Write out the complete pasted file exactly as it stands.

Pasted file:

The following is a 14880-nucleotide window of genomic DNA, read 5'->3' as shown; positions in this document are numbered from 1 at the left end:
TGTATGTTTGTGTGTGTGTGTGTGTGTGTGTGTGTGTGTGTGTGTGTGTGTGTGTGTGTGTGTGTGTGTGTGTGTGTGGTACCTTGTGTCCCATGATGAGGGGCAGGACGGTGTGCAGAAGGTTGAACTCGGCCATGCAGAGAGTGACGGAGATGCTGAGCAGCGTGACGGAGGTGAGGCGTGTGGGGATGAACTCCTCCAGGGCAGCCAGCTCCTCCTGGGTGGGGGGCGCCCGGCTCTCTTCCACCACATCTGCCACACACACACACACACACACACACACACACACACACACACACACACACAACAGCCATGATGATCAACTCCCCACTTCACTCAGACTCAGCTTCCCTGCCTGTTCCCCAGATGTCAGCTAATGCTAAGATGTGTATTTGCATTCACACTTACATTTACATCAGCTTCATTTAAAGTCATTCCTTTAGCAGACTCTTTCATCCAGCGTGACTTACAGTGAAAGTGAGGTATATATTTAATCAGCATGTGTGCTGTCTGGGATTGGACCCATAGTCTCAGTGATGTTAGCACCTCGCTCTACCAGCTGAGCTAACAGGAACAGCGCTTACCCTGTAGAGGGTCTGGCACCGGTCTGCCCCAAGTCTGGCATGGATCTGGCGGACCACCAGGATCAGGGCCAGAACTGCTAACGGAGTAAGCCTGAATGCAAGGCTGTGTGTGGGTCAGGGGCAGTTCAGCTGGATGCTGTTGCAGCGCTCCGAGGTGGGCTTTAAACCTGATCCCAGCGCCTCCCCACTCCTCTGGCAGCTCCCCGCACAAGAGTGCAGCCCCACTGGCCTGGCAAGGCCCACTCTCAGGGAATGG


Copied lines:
The following is a 14880-nucleotide window of genomic DNA, read 5'->3' as shown; positions in this document are numbered from 1 at the left end:
TGTATGTTTGTGTGTGTGTGTGTGTGTGTGTGTGTGTGTGTGTGTGTGTGTGTGTGTGTGTGTGTGTGTGTGTGTGTGGTACCTTGTGTCCCATGATGAGGGGCAGGACGGTGTGCAGAAGGTTGAACTCGGCCATGCAGAGAGTGACGGAGATGCTGAGCAGCGTGACGGAGGTGAGGCGTGTGGGGATGAACTCCTCCAGGGCAGCCAGCTCCTCCTGGGTGGGGGGCGCCCGGCTCTCTTCCACCACATCTGCCACACACACACACACACACACACACACACACACACACACACACACACACAACAGCCATGATGATCAACTCCCCACTTCACTCAGACTCAGCTTCCCTGCCTGTTCCCCAGATGTCAGCTAATGCTAAGATGTGTATTTGCATTCACACTTACATTTACATCAGCTTCATTTAAAGTCATTCCTTTAGCAGACTCTTTCATCCAGCGTGACTTACAGTGAAAGTGAGGTATATATTTAATCAGCATGTGTGCTGTCTGGGATTGGACCCATAGTCTCAGTGATGTTAGCACCTCGCTCTACCAGCTGAGCTAACAGGAACAGCGCTTACCCTGTAGAGGGTCTGGCACCGGTCTGCCCCAAGTCTGGCATGGATCTGGCGGACCACCAGGATCAGGGCCAGAACTGCTAACGGAGTAAGCCTGAATGCAAGGCTGTGTGTGGGTCAGGGGCAGTTCAGCTGGATGCTGTTGCAGCGCTCCGAGGTGGGCTTTAAACCTGATCCCAGCGCCTCCCCACTCCTCTGGCAGCTCCCCGCACAAGAGTGCAGCCCCACTGGCCTGGCAAGGCCCACTCTCAGGGAATGG